Sierra Veterinary Clinic

3 minutes reading time (657 words)

Heart Disease and Your Pet

dog-veterinary-exam

Heart disease is a more common problem for pets than you probably realize. According to the American Veterinary Medical Association (AVMA), approximately 10% of all dogs in the U.S. have heart disease, and heart disease affects 1 of every 10 cats.

Pets get heart disease just like we do. Similar to people, heart disease can be divided into types that are congenital, or occur close to birth, and types that are acquired, occurring later in life. Many acquired heart diseases are passed on through generations. Some heart conditions are more common for cats, and others affect small dogs, large dogs, or occur in certain breeds of dogs and cats.

Heartworm disease is another common cause of heart problems in pets. The serious and potentially fatal disease is caused by heartworms, foot-long worms that live in the blood vessels outside the heart which can sometimes extend into the heart chambers.. Pets with heartworms develop permanent scarring and inflammation in their lung tissue and blood vessels, which frequently leads to heart failure if not treated early.

Signs and Symptoms of Heart Disease
Dogs and cats with heart disease may demonstrate a wide range of symptoms including difficulty breathing, coughing, exercise exhaustion, weakness, open-mouth breathing, collapse, reluctance to move, anorexia, vomiting, weight loss, and more.

While some pets with heart issues show no visible signs of illness, the disease process can still be very advanced. During a comprehensive exam, your veterinarian will listen to your pet’s heart and lungs with a stethoscope, evaluate your pet’s heart rate, and check the color of your pet’s gums.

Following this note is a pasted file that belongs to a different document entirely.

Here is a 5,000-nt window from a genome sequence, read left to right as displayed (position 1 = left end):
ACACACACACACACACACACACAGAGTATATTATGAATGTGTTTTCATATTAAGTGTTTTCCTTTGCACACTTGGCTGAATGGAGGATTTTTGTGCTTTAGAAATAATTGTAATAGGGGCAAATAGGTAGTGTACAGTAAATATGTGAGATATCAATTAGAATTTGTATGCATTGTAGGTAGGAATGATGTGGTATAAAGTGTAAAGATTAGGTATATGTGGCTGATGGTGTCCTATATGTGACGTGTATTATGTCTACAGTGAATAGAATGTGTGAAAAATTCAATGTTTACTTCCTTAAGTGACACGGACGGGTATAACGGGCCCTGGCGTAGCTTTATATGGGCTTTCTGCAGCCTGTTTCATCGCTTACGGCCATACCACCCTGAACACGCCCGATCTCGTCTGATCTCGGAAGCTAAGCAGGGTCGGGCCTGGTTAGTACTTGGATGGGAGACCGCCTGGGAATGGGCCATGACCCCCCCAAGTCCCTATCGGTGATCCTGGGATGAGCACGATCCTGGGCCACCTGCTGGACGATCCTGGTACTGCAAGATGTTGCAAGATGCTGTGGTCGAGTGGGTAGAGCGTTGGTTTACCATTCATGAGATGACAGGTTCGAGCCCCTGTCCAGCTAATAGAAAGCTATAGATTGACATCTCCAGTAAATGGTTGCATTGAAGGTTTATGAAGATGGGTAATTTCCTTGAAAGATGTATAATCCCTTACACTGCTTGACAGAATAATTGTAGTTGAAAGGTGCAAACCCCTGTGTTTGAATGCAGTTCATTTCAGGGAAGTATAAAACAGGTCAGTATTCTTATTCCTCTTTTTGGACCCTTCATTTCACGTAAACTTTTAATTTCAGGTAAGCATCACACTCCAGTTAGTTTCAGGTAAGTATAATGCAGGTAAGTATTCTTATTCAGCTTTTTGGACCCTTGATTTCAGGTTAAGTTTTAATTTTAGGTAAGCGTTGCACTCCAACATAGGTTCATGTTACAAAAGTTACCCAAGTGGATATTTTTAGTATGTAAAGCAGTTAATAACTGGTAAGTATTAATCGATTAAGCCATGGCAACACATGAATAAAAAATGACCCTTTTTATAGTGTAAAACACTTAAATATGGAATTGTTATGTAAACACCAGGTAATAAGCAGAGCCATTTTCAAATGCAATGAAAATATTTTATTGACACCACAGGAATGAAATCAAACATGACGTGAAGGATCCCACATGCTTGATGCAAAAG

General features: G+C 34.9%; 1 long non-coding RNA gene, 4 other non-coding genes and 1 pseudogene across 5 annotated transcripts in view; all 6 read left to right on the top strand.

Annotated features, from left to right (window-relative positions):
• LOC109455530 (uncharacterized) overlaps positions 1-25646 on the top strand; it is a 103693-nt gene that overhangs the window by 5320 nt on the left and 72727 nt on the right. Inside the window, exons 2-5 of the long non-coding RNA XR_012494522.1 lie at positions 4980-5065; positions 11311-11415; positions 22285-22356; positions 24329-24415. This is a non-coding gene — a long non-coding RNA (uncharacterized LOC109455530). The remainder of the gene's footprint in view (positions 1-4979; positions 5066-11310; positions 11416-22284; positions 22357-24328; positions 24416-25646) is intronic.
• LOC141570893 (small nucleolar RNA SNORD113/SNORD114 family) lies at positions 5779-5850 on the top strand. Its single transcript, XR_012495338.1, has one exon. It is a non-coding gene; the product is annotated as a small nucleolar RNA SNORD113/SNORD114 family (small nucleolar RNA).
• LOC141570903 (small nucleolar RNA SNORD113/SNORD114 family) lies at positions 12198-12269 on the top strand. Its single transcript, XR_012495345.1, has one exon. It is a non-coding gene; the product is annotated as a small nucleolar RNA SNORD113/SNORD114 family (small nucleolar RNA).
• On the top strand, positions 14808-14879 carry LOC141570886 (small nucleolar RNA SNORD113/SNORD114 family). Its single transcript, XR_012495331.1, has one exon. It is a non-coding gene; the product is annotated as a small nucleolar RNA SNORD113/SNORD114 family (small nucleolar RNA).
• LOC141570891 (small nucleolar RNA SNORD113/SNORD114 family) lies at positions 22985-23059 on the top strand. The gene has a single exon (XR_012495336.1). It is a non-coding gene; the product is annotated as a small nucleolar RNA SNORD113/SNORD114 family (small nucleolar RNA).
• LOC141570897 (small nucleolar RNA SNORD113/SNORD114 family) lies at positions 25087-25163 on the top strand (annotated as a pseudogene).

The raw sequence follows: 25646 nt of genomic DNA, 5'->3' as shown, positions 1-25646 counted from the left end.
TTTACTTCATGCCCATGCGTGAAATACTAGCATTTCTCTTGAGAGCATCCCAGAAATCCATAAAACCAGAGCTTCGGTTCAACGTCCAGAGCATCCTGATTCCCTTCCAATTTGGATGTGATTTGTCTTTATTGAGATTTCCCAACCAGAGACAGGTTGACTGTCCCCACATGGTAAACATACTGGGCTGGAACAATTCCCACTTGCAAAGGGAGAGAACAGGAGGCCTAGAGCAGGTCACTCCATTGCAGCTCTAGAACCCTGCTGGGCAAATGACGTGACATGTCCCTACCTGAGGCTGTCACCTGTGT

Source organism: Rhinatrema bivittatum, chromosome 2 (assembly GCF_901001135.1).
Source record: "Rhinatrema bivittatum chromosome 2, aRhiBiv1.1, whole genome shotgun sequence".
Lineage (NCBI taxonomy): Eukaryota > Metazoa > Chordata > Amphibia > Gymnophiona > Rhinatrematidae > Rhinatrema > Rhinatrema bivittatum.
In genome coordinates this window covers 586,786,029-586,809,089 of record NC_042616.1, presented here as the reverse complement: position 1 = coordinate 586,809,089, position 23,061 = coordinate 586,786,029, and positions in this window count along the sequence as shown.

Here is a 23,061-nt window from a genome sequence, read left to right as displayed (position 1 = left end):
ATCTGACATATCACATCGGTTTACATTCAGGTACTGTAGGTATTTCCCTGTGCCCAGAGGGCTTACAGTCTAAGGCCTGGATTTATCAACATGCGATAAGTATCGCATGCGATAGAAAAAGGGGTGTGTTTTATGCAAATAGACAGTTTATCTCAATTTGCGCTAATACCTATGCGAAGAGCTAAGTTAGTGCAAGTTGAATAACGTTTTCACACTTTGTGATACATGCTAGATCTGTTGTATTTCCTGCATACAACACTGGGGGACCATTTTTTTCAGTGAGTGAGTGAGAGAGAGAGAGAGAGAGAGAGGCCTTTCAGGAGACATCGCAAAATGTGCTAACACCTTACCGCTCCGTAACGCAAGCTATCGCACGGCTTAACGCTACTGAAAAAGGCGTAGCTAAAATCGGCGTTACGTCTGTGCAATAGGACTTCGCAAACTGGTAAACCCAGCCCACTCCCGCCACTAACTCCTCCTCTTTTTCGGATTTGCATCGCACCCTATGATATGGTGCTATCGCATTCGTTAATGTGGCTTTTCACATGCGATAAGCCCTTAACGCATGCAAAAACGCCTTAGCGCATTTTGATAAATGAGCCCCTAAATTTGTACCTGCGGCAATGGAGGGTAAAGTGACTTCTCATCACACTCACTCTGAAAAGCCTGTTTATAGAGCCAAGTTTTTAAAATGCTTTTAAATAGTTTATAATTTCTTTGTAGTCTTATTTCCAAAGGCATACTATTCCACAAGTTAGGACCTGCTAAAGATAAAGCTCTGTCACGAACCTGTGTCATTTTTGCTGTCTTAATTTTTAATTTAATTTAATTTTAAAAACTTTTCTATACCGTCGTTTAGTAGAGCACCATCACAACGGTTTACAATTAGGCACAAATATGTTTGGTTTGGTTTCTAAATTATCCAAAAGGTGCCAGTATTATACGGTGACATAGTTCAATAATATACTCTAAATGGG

If your veterinarian finds any abnormalities, including heart murmur, arrhythmia, evidence of a clot, weakened pulse, or pale gum color, further diagnostic testing will be recommended. Testing may include x-rays of the chest, heartworm testing, recording of the heart’s electrical activity (electrocardiogram), ultrasound images of the heart and large blood vessels (echocardiogram), cardiac catheterization, and blood tests for heart disease markers.

Treatment Options
Heart disease treatment options depend on the type of disease, the underlying cause, and the extent of the disease. Oral medications are the most common treatment for dogs and cats with heart disease. Medications can prevent dangerous arrhythmias and blood clots, reduce fluid buildup in the lungs, and decrease the amount of pressure on the heart.

A low sodium diet can also be very beneficial for pets with heart disease as part of a comprehensive treatment plan—talk to your veterinarian about a recommended diet for your pet, including the type and amount of food and treats and frequency of feedings.

Some heart conditions require surgical intervention such as a permanent pacemaker. If advanced diagnostics or treatment is recommended, your pet will be referred to a veterinary cardiologist for diagnosis and treatment.

How to Prevent Heart Disease
The best way to keep your pet healthy and prevent heart disease is to provide regular exercise for your dog or cat. Just like us, pets need to stay active to maintain a healthy weight range.

Monthly heartworm preventatives for cats and dogs or the 6 month ProHeart injection for dogs are essential to protect your pets from heartworm disease. When dosed on time, 12 months a year, the monthly heartworm preventatives disrupt the heartworm life cycle. The 6 month injection is a great option for dogs if you travel a lot or tend to be a few days late on your dog’s monthly dose and it also is extremely effective at preventing heartworms. A yearly heartworm test is needed to confirm that your cat or dog is heartworm-free and ensure that your prevention program is working.

It’s also important for your pet to be examined at least once a year, even if they appear to be in perfect health. Like most illnesses, early detection is the key to keep your pet healthy and happy. Be sure to contact your veterinarian immediately if you notice any signs of possible heart disease in your furry family members.

0
Hypothyroidism and Your Dog

Related Posts

 

Comments

No comments made yet. Be the first to submit a comment
Already Registered? Login Here
Guest
Friday, 20 September 2019
candid-
candid-
candid-
candid-

Website Contents © Sierra Veterinary Clinic
Unauthorized duplication or reposting of the contents of this site in any form is strictly prohibited.

Stockton Website Design by Brentwood Visual  |  Staff Login